Ye go to Canterbury; God you speed. --Chaucer.
Good sir, I do in friendship counsel you To leave this
In vain you tell your parting lover You wish fair winds
may waft him over. --Prior.
Note: Though you is properly a plural, it is in all ordinary
discourse used also in addressing a single person, yet
properly always with a plural verb. ``Are you he that
hangs the verses on the trees, wherein Rosalind is so
admired ?'' --Shak. You and your are sometimes used
indefinitely, like we, they, one, to express persons
not specified. ``The looks at a distance like a
new-plowed land; but as you come near it, you see
nothing but a long heap of heavy, disjointed clods.''
--Addison. ``Your medalist and critic are much nearer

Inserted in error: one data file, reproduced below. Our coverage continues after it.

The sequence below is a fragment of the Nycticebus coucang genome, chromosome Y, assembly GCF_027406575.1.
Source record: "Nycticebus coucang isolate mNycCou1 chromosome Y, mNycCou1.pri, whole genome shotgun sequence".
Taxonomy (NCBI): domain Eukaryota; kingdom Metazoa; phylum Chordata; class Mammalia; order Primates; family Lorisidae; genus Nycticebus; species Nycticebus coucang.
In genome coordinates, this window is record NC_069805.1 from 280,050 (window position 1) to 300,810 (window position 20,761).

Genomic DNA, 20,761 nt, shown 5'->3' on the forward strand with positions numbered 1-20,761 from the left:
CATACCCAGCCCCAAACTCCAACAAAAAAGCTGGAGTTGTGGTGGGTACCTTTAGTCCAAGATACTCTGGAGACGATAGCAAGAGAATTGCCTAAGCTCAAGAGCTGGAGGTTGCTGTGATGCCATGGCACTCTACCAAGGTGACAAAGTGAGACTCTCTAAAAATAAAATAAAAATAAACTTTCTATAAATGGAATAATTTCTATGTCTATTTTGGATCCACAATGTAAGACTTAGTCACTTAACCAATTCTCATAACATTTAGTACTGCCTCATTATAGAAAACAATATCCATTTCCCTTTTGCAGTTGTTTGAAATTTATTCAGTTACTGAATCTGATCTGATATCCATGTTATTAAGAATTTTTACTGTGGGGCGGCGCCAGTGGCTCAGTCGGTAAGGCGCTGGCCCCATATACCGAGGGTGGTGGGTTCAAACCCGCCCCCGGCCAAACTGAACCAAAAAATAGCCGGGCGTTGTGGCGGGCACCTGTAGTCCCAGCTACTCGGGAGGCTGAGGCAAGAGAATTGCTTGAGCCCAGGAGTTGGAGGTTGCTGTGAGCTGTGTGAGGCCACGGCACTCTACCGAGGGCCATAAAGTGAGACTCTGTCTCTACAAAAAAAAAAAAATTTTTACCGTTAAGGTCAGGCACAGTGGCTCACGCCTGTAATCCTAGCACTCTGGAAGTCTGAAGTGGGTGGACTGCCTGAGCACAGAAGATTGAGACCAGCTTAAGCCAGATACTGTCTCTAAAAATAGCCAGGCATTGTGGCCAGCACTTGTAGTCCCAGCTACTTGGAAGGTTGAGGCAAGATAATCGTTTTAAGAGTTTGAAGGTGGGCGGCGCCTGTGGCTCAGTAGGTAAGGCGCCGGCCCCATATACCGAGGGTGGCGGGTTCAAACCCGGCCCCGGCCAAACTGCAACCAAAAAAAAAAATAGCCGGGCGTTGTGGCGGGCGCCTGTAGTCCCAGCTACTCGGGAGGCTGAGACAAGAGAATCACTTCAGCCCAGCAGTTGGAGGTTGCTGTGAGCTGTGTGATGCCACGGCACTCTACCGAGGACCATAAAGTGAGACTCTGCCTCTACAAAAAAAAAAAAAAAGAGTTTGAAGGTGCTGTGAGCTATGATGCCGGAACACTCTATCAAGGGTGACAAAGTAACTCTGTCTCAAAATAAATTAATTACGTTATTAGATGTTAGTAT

related than the world imagine.'' --Addison. ``It is
always pleasant to be forced to do what you wish to do,
but what, until pressed, you dare not attempt.''
--Hook. You is often used reflexively for yourself of
yourselves. ``Your highness shall repose you at the
Note: The possessive takes the form yours when the noun to
which it refers is not expressed, but implied; as, this
book is yours. ``An old fellow of yours.'' --Chaucer.
Art thou he that should come? --Matt. xi. 3.
Note: ``In Old English, generally, thou is the language of a
lord to a servant, of an equal to an equal, and
expresses also companionship, love, permission,
defiance, scorn, threatening: whilst ye is the language
of a servant to a lord, and of compliment, and further
expresses honor, submission, or entreaty.'' --Skeat.
Note: Thou is now sometimes used by the Friends, or Quakers,
in familiar discourse, though most of them corruptly
say thee instead of thou.